Mozart’s “Don Giovanni”: Kissed the girls and made them cry. Stabbed one’s dad and watched him die. Offered chances to repent, he opted to be Hades sent. Men!
Verdi’s “La Traviata”: Father is less than enthusiastic about son’s love affair with aging, bankrupt, terminally ill prostitute. Can you believe it?
Wagner’s “The Flying Dutchman”: Let me get this straight: unfathomable treasure if I betroth my loopy daughter to a ghost? Deal. She’ll meet you by the fjord.
Photo by Chris Lee.
28 March 2011
Happy Birthday to New York Philharmonic Principal Percussion
Christopher S. Lamb!
Mr. Lamb was recently honored for his 25 years with the Orchestra, and over the years has been soloist in works commissioned for him by the Philharmonic, such as Tan Dun’s Concerto for Water Percussion, which he performed to rave reviews at Avery Fisher Hall, and on the Philharmonic’s tour to South America, as well as in Asia and Europe with such notable orchestras as the London Philharmonic Orchestra, Royal Concertgebouw Orchestra, and Gewandhaus Orchestra.
Here are some video clips of Mr. Lamb “Searching for Heavy Metal” in a local scrap yard, demonstrating percussion for Lincoln Center’s Varèse (R)evolution, and showing his ambidexterity at rehearsal for Ligeti’s Le Grand Macabre.
28 December 2010
“The Best of 2010”
That’s how The New York Times, Time Out New York, New York magazine, and The New Yorker described Alan Gilbert’s first season as Music Director of the New York Philharmonic, with extraordinary praise for Ligeti’s Le Grand Macabre last May.Don’t miss the next collaboration with director/designer Doug Fitch this coming June 2225: Janáček’s opera The Cunning Little Vixen.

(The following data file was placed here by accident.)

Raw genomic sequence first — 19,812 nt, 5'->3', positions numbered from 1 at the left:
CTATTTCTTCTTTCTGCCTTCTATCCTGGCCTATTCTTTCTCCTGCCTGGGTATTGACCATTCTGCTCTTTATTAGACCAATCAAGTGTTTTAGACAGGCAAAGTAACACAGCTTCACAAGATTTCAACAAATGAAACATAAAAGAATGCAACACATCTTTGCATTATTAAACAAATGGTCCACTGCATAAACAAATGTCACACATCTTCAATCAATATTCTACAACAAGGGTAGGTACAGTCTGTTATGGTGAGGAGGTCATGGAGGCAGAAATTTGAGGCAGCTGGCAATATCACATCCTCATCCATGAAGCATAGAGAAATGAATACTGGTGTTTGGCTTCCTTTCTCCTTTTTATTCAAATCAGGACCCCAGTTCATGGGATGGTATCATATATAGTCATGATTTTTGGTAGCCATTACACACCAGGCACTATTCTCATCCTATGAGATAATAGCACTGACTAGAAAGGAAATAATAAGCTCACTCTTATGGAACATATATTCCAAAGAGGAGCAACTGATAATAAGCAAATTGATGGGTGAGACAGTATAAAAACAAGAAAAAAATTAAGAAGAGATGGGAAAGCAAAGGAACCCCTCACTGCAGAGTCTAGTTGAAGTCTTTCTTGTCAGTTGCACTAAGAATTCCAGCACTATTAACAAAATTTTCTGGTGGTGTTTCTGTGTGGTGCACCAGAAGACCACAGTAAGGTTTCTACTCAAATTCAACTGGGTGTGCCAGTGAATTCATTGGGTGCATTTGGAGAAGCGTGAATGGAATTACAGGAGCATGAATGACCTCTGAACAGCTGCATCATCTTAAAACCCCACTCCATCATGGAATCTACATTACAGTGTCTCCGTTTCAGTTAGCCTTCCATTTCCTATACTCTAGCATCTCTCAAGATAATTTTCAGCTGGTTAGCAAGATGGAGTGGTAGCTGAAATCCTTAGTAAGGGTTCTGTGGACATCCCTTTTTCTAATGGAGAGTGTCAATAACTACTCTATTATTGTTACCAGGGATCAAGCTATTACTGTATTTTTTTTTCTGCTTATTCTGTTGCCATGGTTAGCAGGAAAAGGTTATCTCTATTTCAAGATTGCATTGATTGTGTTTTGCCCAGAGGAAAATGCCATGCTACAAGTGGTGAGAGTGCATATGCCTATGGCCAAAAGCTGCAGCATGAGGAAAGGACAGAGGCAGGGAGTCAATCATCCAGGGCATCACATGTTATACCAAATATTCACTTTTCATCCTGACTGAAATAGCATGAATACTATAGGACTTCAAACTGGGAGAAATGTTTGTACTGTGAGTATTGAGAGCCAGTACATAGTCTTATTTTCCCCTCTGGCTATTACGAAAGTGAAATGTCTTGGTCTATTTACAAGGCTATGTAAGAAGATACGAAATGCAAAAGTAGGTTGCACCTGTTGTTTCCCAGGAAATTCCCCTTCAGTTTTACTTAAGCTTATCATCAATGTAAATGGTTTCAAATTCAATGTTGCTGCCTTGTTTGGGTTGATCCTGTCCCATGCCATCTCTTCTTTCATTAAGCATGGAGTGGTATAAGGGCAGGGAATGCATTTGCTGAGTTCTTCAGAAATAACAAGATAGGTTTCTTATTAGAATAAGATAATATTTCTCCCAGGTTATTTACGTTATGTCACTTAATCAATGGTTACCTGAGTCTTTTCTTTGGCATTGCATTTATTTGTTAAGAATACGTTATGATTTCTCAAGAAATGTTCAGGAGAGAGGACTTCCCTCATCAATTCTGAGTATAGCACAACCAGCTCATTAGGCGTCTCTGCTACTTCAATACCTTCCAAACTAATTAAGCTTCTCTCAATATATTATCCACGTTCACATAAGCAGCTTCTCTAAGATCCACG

22 December 2010
The hits keep coming! Time Out New York’s “The best (and worst) of 2010” features Alan Gilbert and the New York Philharmonic’s production of Ligeti’s Le Grand Macabre at the top of the year’s best! The “audacious” production set the tone for the season and changed “the playing field for opera in New York.” In case you missed it, you can sneak a peek at soprano Barbara Hannigan (above) doing her thing as Gepopo in last May’s performances. Read more: The best (and worst) of 2010 - Classical & Opera - Time Out New York
9 December 2010
New Yorker critic Alex Ross on
Conductor: In a startling turn of events, Alan Gilbert, midway through his second season at the New York Philharmonic, has transformed a once hidebound orchestra into a crusading modern-music ensemble. Even more surprising, he has brought much of the audience along with him, inciting full-throated ovations for such risky fare as György Ligeti’s “Le Grand Macabre,” Edgard Varèse’s “Amériques,” and Magnus Lindberg’s “Kraft.” Gilbert’s task is now to bring the same fire to standard repertory.
7 December 2010
We’re #1… (and #2)!
In this week’s issue of New York Magazine,music critic Justin Davidson rounds up the “Top 10 Classical Music Performances” for The Year in Culture: 2010. Alan Gilbert and the Orchestra’s “avant-garde triumph,” the “exuberantly ghoulish production” of Ligeti’s Le Grand Macabre, tops the list, immediately followed by performances of Stravinsky’s Oedipus Rex from last season’s three-week Philharmonic Festival: The Russian Stravinsky.